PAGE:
As the United States begins to scale back its fighting role in Afghanistan, it needs to confront the more important question of Pakistan's future. The United States has been a major player there for 60 years — more intensely so since the Sept. 11 attacks. If Pakistan is dangerously dysfunctional, Washington helped it get that way. Withdrawal from Afghanistan means that the United States will be less dependent on Pakistani supply lines into that country, giving Washington a rare opportunity to dramatically revise U.S. policies and practices in the strategically important nation.
Achieving the United States' interests in Pakistan ultimately depends on one thing: the security of Pakistanis. And the key to Pakistanis' security is internal reform. If Pakistanis are more justly governed, more educated, more employed and therefore more able to define and pursue a constructive national identity and interest, they will expunge terrorists to secure themselves.
Getting from here to there may be impossible, but it certainly will not happen if the United States continues to treat Pakistan as it has until now: mainly as an instrument for fighting or spying on territory around Pakistan. For decades that posture has had the unintended but undeniable effect of empowering Pakistan's grossly oversized and hyperactive military and intelligence services at the expense of the country's civil society and progress toward effective governance. Washington's collusion with the Pakistani security establishment has amounted to enablement — the indulgence and augmentation of a friend's self-destructive outlook and actions.
Strategic change in Pakistan will come only when people who do not share the military's psychology and parochial institutional interests acquire real power. The following four U.S. policy changes would help.
First, Washington must give up the illusion that it can change the Pakistani military's mind-set and stop offering it money to do so. Pakistanis, especially in the Inter-Services Intelligence agency, or ISI, see Afghanistan as America's war. And the ISI is obsessed with preventing America's new favorite friend, India, from gaining inroads there. Neither money nor the threat of its withdrawal will motivate the Pakistani security establishment to fight Pashtuns and other warriors who threaten Afghanistan, India and the U.S. Rather than demand and offer to pay large sums for Pakistanis to fight people they do not think are their enemies, the U.S. could concentrate support and funding on campaigns to counter extremist violence within Pakistan.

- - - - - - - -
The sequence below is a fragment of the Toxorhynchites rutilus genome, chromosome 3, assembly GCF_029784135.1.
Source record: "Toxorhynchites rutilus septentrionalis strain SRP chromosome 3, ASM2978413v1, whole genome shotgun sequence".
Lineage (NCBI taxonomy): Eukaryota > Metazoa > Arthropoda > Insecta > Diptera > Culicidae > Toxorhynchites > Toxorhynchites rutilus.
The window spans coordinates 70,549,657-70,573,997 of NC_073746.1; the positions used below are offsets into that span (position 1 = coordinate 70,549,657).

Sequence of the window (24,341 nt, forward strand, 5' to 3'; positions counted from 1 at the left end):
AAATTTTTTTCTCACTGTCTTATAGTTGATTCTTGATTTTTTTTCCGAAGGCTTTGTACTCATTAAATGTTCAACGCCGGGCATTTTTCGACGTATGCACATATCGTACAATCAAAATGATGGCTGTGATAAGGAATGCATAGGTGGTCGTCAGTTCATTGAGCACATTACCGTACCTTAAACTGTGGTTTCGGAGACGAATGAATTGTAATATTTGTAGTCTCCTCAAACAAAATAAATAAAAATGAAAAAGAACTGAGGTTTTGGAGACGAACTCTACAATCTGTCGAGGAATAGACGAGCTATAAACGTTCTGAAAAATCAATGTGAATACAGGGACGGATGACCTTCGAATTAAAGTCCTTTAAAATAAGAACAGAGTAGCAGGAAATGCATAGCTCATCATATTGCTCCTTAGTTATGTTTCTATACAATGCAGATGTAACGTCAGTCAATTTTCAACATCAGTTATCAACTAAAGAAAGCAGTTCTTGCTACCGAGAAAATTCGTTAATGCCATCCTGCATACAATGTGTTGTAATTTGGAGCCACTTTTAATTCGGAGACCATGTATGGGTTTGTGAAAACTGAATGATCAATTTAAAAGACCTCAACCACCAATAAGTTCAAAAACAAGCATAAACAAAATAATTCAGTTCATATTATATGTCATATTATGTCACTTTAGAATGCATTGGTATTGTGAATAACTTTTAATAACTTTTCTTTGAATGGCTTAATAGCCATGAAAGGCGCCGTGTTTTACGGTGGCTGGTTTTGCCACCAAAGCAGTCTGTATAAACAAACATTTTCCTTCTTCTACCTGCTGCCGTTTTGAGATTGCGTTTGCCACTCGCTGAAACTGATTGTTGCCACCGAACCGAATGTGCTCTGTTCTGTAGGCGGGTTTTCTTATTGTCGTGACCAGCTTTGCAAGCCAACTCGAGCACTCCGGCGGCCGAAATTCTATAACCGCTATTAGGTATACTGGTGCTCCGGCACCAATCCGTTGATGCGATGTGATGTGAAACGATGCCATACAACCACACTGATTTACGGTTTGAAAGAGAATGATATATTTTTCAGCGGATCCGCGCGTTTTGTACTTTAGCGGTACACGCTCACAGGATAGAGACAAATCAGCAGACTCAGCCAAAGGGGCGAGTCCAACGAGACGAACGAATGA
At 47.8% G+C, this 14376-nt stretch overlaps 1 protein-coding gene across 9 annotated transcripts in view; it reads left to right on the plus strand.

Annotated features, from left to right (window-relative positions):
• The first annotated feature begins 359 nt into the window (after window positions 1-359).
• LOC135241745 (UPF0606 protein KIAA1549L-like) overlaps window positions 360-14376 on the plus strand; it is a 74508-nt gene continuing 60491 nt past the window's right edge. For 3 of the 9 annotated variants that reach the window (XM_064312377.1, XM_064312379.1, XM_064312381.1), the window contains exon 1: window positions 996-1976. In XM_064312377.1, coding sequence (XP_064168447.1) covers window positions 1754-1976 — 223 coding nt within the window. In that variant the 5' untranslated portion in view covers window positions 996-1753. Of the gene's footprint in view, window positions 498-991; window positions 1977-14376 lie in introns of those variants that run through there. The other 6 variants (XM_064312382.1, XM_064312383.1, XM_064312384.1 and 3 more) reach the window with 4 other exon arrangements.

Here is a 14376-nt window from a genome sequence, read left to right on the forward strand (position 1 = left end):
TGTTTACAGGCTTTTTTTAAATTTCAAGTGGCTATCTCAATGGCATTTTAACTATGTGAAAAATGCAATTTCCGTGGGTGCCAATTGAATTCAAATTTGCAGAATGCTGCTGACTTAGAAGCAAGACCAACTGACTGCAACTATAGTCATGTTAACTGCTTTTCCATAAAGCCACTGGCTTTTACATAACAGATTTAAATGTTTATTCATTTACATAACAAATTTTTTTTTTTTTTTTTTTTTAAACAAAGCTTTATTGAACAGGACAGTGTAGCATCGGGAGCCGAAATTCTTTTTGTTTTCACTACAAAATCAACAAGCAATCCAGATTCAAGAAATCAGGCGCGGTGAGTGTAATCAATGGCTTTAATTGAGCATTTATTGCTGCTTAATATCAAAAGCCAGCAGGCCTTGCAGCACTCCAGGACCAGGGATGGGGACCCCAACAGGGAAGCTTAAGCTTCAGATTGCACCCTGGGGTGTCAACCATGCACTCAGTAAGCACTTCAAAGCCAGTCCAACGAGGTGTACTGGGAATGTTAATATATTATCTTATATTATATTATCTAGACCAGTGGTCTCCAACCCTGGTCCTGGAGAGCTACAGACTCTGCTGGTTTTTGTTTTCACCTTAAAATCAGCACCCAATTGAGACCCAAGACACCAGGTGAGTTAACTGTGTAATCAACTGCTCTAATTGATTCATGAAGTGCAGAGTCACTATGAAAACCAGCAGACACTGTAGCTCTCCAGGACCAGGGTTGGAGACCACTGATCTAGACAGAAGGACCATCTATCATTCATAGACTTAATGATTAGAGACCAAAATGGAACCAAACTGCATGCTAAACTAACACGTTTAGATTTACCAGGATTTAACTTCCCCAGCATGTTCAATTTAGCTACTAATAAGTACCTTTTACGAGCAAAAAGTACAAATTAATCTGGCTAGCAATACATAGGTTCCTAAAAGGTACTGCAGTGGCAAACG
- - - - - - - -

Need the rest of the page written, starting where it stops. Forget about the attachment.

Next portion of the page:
Washington could foster Pakistan's economic development, self-regard and confidence in American intentions by removing barriers to Pakistani textile and apparel exports to the United States. Americans often profess that trade is better than aid. But to protect the tiny and unviable remaining textile and apparel sector in the United States, Congress blocks efforts to lower tariffs on Pakistani imports of these goods. By removing these protectionist tariffs, Washington would help spur Pakistan's economic growth without the psychological baggage often attached to aid when it is perceived as charity. Rather than harming the tiny American export sector, Pakistan would gain at China's and other Asian exporters' expense.
The United States also needs to correct the impression that Pakistani interests and lives mean less than the interests and lives of Indians. When Indians are killed by terrorists linked to Pakistan, the U.S. rightly decries the loss of life and demands that Pakistan bring the perpetrators to justice and curtail the operations of violent extremists. But when Pakistanis and Muslims in Kashmir and other parts of India have been the victims of terrorism, pogrom-like attacks and excessive use of state force, Washington has been relatively quiescent, not wanting to complicate improving relations with India. This demoralizes and often enrages Pakistanis, undermines U.S. credibility and makes it more difficult for progressive Pakistanis to campaign against violent extremist forces in their society.
The U.S. would be wiser to join with progressive Indians and Pakistanis in decorously speaking truth to power when India does not correct injustices that undermine regional stability.
Finally, Washington would serve American and Pakistani interests by acknowledging that well-intentioned civilian development and assistance programs — Congress authorized $7.5 billion for these purposes in 2009 — are not working as intended. There is enough money, but there are so many restrictions on it, and program administrators are rotated in and out of Pakistan so frequently, that it makes the British empire look positively sensitive and innovative by comparison. The U.S. should stop — temporarily — making new project commitments in order to give itself time to work with multinational organizations and Pakistani civil society groups, business leaders and officials with grass-roots knowledge to find a way to fund programs that actually alleviate Pakistan's internal crises.
Pakistan's security establishment will remain an impediment to healing the many internal injustices and conflicts that have kept the country from realizing the hopes of its founding. But if Washington stops doing harm and makes its support of progressive Pakistanis clearer, there is a chance that Pakistanis can step forward and renew their own country.
George Perkovich is vice president for studies at the Carnegie Endowment for International Peace and the author of a forthcoming Carnegie publication, "Stop Enabling Pakistan's Dangerous Dysfunction."